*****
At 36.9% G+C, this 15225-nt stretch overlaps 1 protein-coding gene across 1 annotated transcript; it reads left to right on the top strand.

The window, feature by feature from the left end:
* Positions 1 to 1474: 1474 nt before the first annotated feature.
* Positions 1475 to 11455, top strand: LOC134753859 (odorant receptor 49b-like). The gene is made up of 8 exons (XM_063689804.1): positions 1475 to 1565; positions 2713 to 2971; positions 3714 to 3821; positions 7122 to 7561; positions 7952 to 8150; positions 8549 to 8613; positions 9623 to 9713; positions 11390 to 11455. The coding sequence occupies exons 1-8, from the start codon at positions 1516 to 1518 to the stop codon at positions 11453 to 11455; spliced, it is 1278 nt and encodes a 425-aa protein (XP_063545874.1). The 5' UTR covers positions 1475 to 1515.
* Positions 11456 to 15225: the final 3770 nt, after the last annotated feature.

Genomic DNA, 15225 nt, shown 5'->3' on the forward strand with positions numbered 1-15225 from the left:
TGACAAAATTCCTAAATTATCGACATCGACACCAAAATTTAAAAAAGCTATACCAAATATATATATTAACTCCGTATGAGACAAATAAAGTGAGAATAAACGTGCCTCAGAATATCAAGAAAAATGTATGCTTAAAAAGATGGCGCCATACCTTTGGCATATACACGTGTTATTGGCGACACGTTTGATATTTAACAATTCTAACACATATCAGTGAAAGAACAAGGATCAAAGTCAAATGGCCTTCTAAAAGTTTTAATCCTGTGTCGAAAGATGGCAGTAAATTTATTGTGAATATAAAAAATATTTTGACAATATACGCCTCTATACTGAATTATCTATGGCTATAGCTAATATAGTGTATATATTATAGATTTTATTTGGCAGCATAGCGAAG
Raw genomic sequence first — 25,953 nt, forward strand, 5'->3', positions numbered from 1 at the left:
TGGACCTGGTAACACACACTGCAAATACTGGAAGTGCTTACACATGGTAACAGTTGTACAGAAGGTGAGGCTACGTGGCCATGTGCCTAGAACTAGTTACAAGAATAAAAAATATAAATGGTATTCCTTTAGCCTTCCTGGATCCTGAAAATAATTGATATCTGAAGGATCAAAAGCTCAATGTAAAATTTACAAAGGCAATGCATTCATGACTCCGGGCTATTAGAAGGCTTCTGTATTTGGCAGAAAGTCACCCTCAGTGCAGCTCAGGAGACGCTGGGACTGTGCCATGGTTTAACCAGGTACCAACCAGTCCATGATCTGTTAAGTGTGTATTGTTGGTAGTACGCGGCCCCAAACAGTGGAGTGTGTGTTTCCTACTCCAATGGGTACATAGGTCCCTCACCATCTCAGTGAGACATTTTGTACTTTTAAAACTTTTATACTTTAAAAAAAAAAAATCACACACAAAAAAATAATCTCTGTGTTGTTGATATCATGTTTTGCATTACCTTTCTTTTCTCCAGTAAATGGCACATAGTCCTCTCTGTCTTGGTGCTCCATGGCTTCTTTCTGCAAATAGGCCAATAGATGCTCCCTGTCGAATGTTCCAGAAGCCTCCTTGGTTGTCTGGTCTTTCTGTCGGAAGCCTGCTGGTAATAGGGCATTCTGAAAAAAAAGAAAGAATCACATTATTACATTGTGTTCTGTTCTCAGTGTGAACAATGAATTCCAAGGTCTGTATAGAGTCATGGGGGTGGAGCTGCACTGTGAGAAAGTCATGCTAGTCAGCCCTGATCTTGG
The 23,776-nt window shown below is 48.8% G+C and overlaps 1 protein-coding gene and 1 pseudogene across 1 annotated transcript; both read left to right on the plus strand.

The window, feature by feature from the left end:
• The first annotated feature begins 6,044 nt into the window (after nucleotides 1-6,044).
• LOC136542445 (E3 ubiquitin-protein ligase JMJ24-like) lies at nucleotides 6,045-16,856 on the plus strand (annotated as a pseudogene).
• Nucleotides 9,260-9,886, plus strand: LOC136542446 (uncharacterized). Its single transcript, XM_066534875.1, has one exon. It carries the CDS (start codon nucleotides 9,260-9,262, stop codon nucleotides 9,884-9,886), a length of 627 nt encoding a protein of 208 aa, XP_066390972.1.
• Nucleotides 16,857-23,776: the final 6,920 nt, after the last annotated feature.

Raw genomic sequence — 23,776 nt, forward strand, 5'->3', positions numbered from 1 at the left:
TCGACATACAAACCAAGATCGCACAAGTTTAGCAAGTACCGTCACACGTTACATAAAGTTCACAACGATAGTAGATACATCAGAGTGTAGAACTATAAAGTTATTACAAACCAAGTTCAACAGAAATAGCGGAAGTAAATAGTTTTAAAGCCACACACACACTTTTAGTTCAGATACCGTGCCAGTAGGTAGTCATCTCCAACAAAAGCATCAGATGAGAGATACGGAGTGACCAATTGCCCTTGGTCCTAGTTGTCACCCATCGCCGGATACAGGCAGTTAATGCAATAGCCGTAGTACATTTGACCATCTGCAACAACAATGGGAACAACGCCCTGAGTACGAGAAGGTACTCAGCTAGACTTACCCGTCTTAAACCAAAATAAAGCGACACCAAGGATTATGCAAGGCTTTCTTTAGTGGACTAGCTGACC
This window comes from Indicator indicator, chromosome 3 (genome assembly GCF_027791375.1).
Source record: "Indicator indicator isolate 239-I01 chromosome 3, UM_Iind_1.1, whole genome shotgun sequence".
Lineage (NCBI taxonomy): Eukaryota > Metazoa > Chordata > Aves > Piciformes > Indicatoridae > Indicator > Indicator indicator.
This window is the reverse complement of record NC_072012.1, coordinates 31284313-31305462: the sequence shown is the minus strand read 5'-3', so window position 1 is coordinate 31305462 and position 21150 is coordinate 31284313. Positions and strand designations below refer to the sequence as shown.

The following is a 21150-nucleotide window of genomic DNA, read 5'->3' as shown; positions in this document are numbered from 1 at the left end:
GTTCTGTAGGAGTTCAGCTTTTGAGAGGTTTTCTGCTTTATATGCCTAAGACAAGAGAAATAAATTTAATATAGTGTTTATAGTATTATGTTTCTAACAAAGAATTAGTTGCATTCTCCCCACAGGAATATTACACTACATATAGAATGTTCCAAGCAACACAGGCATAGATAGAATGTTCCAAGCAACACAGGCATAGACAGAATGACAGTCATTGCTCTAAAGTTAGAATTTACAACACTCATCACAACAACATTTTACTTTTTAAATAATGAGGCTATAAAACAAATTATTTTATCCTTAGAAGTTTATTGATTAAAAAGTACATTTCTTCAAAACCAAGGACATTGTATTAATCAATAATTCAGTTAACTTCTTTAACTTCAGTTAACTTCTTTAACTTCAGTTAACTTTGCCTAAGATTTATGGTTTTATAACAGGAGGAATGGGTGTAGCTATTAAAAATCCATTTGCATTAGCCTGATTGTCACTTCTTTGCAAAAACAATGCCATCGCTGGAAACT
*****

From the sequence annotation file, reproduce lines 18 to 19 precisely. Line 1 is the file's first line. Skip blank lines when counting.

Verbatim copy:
This window comes from Indicator indicator, chromosome 3 (genome assembly GCF_027791375.1).
Source record: "Indicator indicator isolate 239-I01 chromosome 3, UM_Iind_1.1, whole genome shotgun sequence".